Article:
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What does a Biologist do?

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Talent.com talent.com
Answered August 09 2021
Career Expert at Talent.com
Biology is a broad field, full of exciting challenges. Like all science-based positions, biology provides plenty of opportunities for planning and research. There is no shortage of options to study, classify, and categorize living organisms while documenting their research findings.  
Biologists also conduct deep environmental and ecological investigations by observing animal wildlife and studying their characteristics and behavior. When Biologists require samples, they will have the chance to get up close and personal with animals which requires a thorough understanding of their behaviors. On top of the animal species, Biologists also work painstakingly at growing and cultivating plant life for study. Parallel to this research on plant life is the study of human impact on nature. Biologists will often advise government agencies and companies about how to reduce the environmental impact of human activity.  
Biologists also spend a great deal of their working life liaising with other Biologists and Scientists. The film and television industry doesn't do the best job at portraying these professionals as particularly social. Still, we know that their teamwork and collaboration on the job paints an entirely different picture of their working environment and habits.  

Roles and responsibilities of a Biologist
Curious about the daily responsibilities of your average Biologist? Here’s a non-exhaustive list of everyday tasks they may be required to complete.  
  • Collect and analyze biological data on the interactions of organisms with each other and their environment.  
  • Observe living organisms thriving in their natural habitat.  
  • Conduct behavioral experiments.  
  • Collect environmental data and samples.  
  • Study the effect of human activity on natural environments.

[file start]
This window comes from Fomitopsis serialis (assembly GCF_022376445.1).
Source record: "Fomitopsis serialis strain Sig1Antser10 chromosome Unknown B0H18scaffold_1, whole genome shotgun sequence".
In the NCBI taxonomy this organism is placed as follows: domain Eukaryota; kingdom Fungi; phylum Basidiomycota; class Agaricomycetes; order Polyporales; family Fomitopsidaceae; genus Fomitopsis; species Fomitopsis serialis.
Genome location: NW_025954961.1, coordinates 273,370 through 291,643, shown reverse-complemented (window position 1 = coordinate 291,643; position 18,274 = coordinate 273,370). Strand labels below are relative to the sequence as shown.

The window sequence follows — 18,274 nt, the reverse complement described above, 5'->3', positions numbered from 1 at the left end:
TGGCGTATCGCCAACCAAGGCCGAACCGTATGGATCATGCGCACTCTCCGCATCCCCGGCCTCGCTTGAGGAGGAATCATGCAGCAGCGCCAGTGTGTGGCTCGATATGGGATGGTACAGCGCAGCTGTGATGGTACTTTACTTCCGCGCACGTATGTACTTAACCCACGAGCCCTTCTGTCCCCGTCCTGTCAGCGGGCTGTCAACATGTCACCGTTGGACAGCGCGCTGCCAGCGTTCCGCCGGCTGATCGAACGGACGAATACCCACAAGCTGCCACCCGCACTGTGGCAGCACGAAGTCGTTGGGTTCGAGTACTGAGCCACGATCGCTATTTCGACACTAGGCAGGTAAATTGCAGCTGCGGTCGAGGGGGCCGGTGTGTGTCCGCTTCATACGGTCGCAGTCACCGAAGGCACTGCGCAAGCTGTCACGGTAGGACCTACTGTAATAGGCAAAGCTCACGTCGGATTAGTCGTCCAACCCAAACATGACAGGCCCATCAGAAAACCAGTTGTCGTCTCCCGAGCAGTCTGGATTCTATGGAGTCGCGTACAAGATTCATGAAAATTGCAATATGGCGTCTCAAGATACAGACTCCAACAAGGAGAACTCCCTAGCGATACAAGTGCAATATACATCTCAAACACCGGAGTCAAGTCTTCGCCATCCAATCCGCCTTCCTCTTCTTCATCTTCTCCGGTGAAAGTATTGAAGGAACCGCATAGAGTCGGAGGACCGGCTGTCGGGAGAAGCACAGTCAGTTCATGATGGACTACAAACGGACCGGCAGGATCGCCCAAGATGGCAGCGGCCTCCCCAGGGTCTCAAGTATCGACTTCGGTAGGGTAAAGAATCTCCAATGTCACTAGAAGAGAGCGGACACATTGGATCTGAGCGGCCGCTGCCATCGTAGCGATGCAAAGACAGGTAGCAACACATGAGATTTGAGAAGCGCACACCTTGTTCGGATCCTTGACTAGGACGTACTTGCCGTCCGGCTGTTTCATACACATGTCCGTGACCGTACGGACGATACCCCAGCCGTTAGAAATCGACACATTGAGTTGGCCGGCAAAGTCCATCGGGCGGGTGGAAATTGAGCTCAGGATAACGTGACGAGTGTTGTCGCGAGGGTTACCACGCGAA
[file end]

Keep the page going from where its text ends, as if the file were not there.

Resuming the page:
• Set parameters for observational studies.  
  • Use specialized equipment (e.g., video cameras, GPS trackers, and sample containers) to observe and experiment.  
  • Document observational and experimental results for further analysis.  
  • Study and managing the wild animal population.  
  • Study animal interaction with other organisms.  
  • Identify, classify, and study the animal structure, behavior, physiology, nutrition, and distribution.  
  • Cultivate, breed, grow, and study plants. 
  • Document the basic principles of plants (e.g., origin, relationship with other organisms, development, anatomy, and functions). 
  • Catalog plants into categories, studying their interaction with the environment and evaluating the effect of human activity on plant life.  
  • Cultivate, grow, and study microorganisms using specialized equipment to study them (e.g., microscopes, hazmat suits, and other laboratory equipment).  
  • Identify and classify microorganisms, conduct experiments on their behavior and their effect on multicellular organisms, and document results from investigations.  
  • Conduct research and investigation, both laboratory and field-based, on the effect of human activity and pollution on natural environments to provide government entities and companies with an accurate description of their impact on nature.  
  • Measure wildlife and plant population in areas close to human settlements  
  • Analyze and measure water acidity, salinity, and oxygen content 
  • Design and develop ecological and conservationist plans and strategies to reduce human environmental impact.  
  • Analyze and interpret data collected from observation, experimentation, and research to draw hypotheses and conclusions.  
  • Share biological research findings by publishing papers, submitting information to government agencies and companies, holding professional conferences, and teaching biology in universities.